The transition from DevOps to SecDevOps is combining with the move toward cloud computing to create new challenges - and new opportunities - for the information security team. Download this report, to learn about the new best practices for secure application development.
Twitter Feed
Dark Reading - Bug Report
Bug Report
Enterprise Vulnerabilities
From DHS/US-CERT's National Vulnerability Database
Published: 2017-05-09
NScript in mpengine in Microsoft Malware Protection Engine with Engine Version before 1.1.13704.0, as used in Windows Defender and other products, allows remote attackers to execute arbitrary code or cause a denial of service (type confusion and application crash) via crafted JavaScript code within ...

Published: 2017-05-08
unixsocket.c in lxterminal through 0.3.0 insecurely uses /tmp for a socket file, allowing a local user to cause a denial of service (preventing terminal launch), or possibly have other impact (bypassing terminal access control).

Published: 2017-05-08
A privilege escalation vulnerability in Brocade Fibre Channel SAN products running Brocade Fabric OS (FOS) releases earlier than v7.4.1d and v8.0.1b could allow an authenticated attacker to elevate the privileges of user accounts accessing the system via command line interface. With affected version...

Published: 2017-05-08
Improper checks for unusual or exceptional conditions in Brocade NetIron 05.8.00 and later releases up to and including 06.1.00, when the Management Module is continuously scanned on port 22, may allow attackers to cause a denial of service (crash and reload) of the management module.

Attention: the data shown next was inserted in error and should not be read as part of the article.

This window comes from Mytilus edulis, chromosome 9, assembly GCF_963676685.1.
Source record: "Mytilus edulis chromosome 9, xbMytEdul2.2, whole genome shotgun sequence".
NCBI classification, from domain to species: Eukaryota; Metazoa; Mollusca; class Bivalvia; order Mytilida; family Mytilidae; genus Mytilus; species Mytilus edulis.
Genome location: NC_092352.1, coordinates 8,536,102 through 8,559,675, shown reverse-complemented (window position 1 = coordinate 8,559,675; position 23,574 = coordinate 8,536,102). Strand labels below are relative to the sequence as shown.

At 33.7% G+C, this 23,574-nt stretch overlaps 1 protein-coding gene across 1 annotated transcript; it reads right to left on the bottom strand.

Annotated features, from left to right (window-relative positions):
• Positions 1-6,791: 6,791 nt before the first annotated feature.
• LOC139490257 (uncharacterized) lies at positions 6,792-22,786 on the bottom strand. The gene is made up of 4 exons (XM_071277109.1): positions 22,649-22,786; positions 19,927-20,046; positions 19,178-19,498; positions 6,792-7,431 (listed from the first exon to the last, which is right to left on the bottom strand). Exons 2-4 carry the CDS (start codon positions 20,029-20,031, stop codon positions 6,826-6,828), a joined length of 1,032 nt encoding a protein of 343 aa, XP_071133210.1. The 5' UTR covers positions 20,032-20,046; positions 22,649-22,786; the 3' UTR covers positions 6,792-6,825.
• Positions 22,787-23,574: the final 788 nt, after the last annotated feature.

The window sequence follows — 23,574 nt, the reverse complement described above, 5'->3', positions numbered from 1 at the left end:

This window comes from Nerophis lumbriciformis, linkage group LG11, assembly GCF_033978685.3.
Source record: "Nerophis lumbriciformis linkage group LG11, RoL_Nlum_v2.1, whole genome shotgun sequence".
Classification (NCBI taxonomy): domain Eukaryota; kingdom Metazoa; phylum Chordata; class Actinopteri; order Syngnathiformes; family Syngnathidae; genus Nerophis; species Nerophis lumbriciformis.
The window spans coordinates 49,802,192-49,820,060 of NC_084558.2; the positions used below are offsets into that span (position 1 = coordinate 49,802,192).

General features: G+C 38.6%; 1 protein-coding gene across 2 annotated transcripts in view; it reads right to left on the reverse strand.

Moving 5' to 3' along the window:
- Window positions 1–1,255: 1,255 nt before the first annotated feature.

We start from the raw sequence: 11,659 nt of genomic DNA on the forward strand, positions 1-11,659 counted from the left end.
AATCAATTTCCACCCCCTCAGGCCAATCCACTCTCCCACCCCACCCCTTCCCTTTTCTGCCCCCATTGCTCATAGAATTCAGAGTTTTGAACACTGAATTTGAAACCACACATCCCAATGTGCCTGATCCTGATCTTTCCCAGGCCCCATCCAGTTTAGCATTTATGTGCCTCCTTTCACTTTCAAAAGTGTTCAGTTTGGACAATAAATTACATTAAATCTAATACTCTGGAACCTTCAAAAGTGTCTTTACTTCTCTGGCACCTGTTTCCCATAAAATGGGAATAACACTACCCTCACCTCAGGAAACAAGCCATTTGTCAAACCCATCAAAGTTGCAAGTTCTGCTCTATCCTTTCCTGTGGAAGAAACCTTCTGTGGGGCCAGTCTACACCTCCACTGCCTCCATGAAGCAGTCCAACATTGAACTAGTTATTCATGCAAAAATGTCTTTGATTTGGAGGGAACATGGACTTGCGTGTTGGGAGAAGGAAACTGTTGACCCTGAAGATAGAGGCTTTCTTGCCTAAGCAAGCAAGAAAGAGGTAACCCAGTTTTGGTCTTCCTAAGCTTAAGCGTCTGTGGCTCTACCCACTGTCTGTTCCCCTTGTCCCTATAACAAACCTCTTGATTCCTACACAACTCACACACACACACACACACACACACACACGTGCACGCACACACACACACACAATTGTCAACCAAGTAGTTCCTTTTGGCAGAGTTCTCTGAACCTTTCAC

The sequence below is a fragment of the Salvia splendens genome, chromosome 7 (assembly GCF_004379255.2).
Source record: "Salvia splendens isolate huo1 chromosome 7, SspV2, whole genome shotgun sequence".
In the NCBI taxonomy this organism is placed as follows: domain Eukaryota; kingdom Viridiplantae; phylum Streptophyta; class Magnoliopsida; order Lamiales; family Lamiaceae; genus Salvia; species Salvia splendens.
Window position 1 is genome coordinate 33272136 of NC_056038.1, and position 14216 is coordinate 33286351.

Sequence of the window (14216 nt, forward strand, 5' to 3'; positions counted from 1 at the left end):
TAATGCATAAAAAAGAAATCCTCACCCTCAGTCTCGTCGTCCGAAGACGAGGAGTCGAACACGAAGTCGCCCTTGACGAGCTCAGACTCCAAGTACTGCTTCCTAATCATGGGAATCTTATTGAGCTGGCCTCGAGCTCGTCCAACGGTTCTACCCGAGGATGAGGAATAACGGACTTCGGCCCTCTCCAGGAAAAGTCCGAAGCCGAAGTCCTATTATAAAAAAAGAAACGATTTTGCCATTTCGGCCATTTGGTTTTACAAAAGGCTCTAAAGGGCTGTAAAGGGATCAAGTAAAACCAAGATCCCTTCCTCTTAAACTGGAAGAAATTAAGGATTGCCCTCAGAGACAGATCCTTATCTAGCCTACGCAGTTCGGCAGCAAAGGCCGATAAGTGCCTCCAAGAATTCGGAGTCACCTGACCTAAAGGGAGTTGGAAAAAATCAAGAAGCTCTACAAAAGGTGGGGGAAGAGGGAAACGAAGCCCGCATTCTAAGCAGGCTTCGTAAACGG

Published: 2017-05-08
Nextcloud Server before 11.0.3 is vulnerable to an inadequate escaping leading to a XSS vulnerability in the search module. To be exploitable a user has to write or paste malicious content into the search dialogue.

Dark Reading Radio
Archived Dark Reading Radio
In past years, security researchers have discovered ways to hack cars, medical devices, automated teller machines, and many other targets. Dark Reading Executive Editor Kelly Jackson Higgins hosts researcher Samy Kamkar and Levi Gundert, vice president of threat intelligence at Recorded Future, to discuss some of 2016's most unusual and creative hacks by white hats, and what these new vulnerabilities might mean for the coming year.